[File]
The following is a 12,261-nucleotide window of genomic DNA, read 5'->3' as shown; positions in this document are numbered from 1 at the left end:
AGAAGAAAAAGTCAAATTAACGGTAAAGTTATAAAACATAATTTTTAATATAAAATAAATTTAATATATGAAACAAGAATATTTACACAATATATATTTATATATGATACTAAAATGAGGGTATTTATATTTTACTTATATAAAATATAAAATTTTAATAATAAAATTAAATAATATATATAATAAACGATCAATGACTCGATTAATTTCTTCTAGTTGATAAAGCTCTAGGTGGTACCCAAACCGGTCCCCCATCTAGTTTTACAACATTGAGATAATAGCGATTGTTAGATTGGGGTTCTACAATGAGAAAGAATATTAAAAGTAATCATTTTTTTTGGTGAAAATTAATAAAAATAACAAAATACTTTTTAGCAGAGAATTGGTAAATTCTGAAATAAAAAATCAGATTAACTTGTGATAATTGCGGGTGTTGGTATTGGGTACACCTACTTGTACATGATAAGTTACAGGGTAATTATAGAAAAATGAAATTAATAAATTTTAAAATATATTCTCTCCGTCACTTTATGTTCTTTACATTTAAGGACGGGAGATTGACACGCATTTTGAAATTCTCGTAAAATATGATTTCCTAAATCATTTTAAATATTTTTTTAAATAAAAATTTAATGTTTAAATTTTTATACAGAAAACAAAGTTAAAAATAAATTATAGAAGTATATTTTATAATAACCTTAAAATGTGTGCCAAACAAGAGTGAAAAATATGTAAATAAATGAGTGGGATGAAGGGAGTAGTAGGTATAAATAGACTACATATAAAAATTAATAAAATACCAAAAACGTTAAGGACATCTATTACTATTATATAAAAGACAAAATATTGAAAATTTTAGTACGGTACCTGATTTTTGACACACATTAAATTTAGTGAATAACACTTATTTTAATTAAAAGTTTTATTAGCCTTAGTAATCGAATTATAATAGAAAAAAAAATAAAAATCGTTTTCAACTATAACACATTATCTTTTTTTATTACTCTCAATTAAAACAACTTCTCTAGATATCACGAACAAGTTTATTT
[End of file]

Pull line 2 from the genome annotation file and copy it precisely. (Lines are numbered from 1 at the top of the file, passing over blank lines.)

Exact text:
AGAAGAAAAAGTCAAATTAACGGTAAAGTTATAAAACATAATTTTTAATATAAAATAAATTTAATATATGAAACAAGAATATTTACACAATATATATTTATATATGATACTAAAATGAGGGTATTTATATTTTACTTATATAAAATATAAAATTTTAATAATAAAATTAAATAATATATATAATAAACGATCAATGACTCGATTAATTTCTTCTAGTTGATAAAGCTCTAGGTGGTACCCAAACCGGTCCCCCATCTAGTTTTACAACATTGAGATAATAGCGATTGTTAGATTGGGGTTCTACAATGAGAAAGAATATTAAAAGTAATCATTTTTTTTGGTGAAAATTAATAAAAATAACAAAATACTTTTTAGCAGAGAATTGGTAAATTCTGAAATAAAAAATCAGATTAACTTGTGATAATTGCGGGTGTTGGTATTGGGTACACCTACTTGTACATGATAAGTTACAGGGTAATTATAGAAAAATGAAATTAATAAATTTTAAAATATATTCTCTCCGTCACTTTATGTTCTTTACATTTAAGGACGGGAGATTGACACGCATTTTGAAATTCTCGTAAAATATGATTTCCTAAATCATTTTAAATATTTTTTTAAATAAAAATTTAATGTTTAAATTTTTATACAGAAAACAAAGTTAAAAATAAATTATAGAAGTATATTTTATAATAACCTTAAAATGTGTGCCAAACAAGAGTGAAAAATATGTAAATAAATGAGTGGGATGAAGGGAGTAGTAGGTATAAATAGACTACATATAAAAATTAATAAAATACCAAAAACGTTAAGGACATCTATTACTATTATATAAAAGACAAAATATTGAAAATTTTAGTACGGTACCTGATTTTTGACACACATTAAATTTAGTGAATAACACTTATTTTAATTAAAAGTTTTATTAGCCTTAGTAATCGAATTATAATAGAAAAAAAAATAAAAATCGTTTTCAACTATAACACATTATCTTTTTTTATTACTCTCAATTAAAACAACTTCTCTAGATATCACGAACAAGTTTATTT